30 Trading Truths

In no particular order of importance
  1. It's all about risk management … never risk what you can't comfortably lose.
  2. Never fall in love with a stock.
  3. To be succesfull in trading; study, understand and practice. The rest is easier.
  4. Always start by assuming your analysis is WRONG and that people much smarter and with more recent information are already positioned opposite you.
  5. Never take on a position larger than your comfort zone. (Don't overtrade)
  6. Patience. never chase a stock.
  7. Before entering the trade very think carefully what will make you wrong, write it down clearly and put it infront of you where you trade, and when your wrong get out happy you've followed your trading discipline.
  8. Buy strength, sell weakness. Most traders are essentially counter-trend; most traders lose.
  9. No one ever went broke taking a profit!
  10. Once you find a good one, hang on unless of course they do you wrong.
  11. Never add to a losing position! (Unless scaling in was part of the plan).
  12. Whenever you think you've found the key to the lock, they'll change the lock.
  13. Do not overtrade.
  14. Trade price not perception.
  15. Know the difference between stocks that you want to stay married to and those that are just a fling.
  16. The only sure way to make a small fortune is to start with a large one.
  17. and to paraphrase Will Rogers: Buy only stocks that will go up. Don't buy the ones that don't go up. "THIS is GAMBLING."
  18. Cut your losses quickly and you may have a chance.
  19. An indicator works until it doesn't.
  20. "MR. MARKET" IS ACTUALLY "MRS. MARKET" ONLY WOMEN CAN THINK, AND ACT THE WAY THE MARKET DOES. THAT IS WHY -ON AVERAGE -WOMEN ARE BETTER TRADERS THAN MEN, THEY UNDERSTAND WHAT THEY DEALING WITH!
  21. I will be charged a transaction fee.
  22. A healthy dose of 'Common-sense' mixed with a little 'Patience'…increases the chances for trading success in the long-run…Let the trading set-ups come to you(i.e..master the art of patience)…Don't let yourself be dragged in to chasing set-ups(i.e…show impatience)
  23. If it's that obvious , it's obviously wrong" … Joe Granville
  24. When you have that King-Kong feeling stop trading for a while.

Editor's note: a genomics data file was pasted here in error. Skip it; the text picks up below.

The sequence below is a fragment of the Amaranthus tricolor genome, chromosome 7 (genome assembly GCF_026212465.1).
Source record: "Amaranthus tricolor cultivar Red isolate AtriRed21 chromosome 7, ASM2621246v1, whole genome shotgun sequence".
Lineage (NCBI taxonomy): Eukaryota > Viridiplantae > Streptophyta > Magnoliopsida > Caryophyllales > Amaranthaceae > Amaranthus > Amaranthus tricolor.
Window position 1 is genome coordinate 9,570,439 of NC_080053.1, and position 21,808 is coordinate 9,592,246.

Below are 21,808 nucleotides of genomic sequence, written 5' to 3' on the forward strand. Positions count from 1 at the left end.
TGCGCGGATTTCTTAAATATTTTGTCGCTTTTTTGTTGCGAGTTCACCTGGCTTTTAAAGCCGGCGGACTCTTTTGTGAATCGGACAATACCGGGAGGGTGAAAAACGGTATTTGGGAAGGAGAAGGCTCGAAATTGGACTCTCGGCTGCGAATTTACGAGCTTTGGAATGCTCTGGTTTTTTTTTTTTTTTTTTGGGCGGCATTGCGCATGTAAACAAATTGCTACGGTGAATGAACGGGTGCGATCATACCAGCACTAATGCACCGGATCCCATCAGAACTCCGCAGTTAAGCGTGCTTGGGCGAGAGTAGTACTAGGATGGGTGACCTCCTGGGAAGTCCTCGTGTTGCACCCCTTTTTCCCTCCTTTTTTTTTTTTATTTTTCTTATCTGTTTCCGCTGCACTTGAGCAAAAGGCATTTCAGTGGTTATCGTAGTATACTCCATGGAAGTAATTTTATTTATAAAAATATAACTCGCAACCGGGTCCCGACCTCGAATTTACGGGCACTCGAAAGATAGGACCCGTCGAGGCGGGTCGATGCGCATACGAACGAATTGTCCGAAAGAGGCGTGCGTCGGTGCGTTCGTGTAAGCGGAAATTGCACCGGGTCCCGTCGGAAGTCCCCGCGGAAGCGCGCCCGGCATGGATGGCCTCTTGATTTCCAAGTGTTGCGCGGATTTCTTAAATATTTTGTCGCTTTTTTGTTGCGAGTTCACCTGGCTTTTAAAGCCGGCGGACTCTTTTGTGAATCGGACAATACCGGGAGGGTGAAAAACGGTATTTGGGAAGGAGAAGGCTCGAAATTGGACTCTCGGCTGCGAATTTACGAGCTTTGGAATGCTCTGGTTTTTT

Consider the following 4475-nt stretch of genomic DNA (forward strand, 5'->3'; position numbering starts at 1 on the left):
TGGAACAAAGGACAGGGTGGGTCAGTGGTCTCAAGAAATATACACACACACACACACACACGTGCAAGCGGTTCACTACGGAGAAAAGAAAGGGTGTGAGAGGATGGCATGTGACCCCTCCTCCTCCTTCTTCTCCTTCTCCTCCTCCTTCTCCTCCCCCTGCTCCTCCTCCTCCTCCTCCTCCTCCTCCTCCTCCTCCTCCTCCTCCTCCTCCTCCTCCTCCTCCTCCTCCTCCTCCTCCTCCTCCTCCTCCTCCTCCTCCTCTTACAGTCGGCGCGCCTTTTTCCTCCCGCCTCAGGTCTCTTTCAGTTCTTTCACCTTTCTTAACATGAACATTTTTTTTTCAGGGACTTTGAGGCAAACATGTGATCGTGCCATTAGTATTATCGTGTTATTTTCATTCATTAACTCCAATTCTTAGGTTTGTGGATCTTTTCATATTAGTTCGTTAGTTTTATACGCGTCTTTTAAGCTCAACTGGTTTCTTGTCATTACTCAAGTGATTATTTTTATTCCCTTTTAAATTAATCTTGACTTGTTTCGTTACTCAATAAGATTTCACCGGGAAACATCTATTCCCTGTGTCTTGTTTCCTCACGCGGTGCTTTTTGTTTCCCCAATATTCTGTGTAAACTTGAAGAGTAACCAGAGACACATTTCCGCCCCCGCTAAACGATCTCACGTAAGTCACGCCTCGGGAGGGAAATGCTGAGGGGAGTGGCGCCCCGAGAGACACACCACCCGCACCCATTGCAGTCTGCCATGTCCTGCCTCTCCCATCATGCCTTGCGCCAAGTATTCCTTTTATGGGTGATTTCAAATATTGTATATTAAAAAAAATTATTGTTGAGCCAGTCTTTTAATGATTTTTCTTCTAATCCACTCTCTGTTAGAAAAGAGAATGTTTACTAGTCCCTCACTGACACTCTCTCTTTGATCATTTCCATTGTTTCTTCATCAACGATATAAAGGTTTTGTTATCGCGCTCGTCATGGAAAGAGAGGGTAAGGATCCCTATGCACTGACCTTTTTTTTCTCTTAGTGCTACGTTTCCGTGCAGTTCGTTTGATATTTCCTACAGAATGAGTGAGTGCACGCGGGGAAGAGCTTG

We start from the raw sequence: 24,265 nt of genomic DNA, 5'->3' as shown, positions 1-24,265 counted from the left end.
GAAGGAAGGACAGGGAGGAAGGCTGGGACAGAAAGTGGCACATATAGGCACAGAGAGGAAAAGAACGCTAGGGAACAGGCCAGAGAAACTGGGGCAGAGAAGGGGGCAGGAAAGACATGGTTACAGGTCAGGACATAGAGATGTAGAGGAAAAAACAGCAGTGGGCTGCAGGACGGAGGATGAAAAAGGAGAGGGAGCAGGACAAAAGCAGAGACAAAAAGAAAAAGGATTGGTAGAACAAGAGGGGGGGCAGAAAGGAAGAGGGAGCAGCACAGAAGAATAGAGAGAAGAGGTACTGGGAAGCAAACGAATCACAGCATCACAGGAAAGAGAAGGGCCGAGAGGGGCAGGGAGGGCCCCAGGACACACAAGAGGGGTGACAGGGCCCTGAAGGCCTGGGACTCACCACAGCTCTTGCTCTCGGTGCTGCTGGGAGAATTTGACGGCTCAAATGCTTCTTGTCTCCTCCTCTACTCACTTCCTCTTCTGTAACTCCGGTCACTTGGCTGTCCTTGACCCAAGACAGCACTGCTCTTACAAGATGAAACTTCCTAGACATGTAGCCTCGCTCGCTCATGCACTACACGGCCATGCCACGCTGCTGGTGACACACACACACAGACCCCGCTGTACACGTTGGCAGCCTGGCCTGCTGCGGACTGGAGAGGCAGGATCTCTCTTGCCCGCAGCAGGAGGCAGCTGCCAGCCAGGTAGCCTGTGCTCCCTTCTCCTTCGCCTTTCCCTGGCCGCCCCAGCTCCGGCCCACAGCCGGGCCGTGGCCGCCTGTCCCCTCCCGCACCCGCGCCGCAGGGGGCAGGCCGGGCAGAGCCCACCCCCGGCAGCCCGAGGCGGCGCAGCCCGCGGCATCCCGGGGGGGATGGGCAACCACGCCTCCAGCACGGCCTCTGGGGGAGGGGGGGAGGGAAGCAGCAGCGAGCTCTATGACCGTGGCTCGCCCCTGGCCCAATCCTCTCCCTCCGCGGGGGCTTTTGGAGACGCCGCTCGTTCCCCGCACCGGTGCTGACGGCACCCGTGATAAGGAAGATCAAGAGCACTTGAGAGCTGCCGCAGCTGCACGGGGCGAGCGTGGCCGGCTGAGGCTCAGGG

25. In this business only the sky is the limit. Our personality is the gravity.
  26. "I never benefited much from a move if I did not get in at somewhere near the beginning of that move. And the reason is that I missed the backlog of profit which is very necessary to provide the courage and patience to sit through a move until the end comes."
  27. Jesse Livermore/ How to Trade in Stocks
  28. never plunge, in or out, of the market. Move in deliberately slow adjusting steps over time.
  29. How do you know if you are overtrading and/or overleverged?
  30. Simple! You feel "rushed" or compelled to plunge.
  31. Spend MUCH more time picking stocks (or trade setups) than timing the overall market. Depending SOLELY on the latter as a way to earn return is doomed to failure and for most a quick ticket into the poor house
  32. Don't make any presumptions when entering into a new trade that you are going to be an investor or trader on it. It will tell you the answer depending on how it pans out later. Just don't let a loser run. Objective is to get into a winning position and then stick with it as long as possible. Cutting a winner prematurely is more deadly and costly than hanging onto a loser for too long.
  33. Ever Present Temptations to ALWAYS Resist:
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    • Trading a Forecast
    • Trading a move BEFORE it happens… don't jump the gun
    • Trying to pick a top in an uptrending stock and vice versa
    • Asking or wondering "why?" to explain things
    • Being influenced by the external news/events. They are totally meaningless to market
    • Betting the farm
    • Being myopic or closed minded in your selections or beliefs
    • Trying to make alot in a least amt of time
    • Trying too hard, watching too closely
    • Assuming the "majority" is wrong
    • Trading on tips or "themes"
    • …and
    • Betting too much on any sinlge trade Not diversifying enough (over time, stock and sectors)
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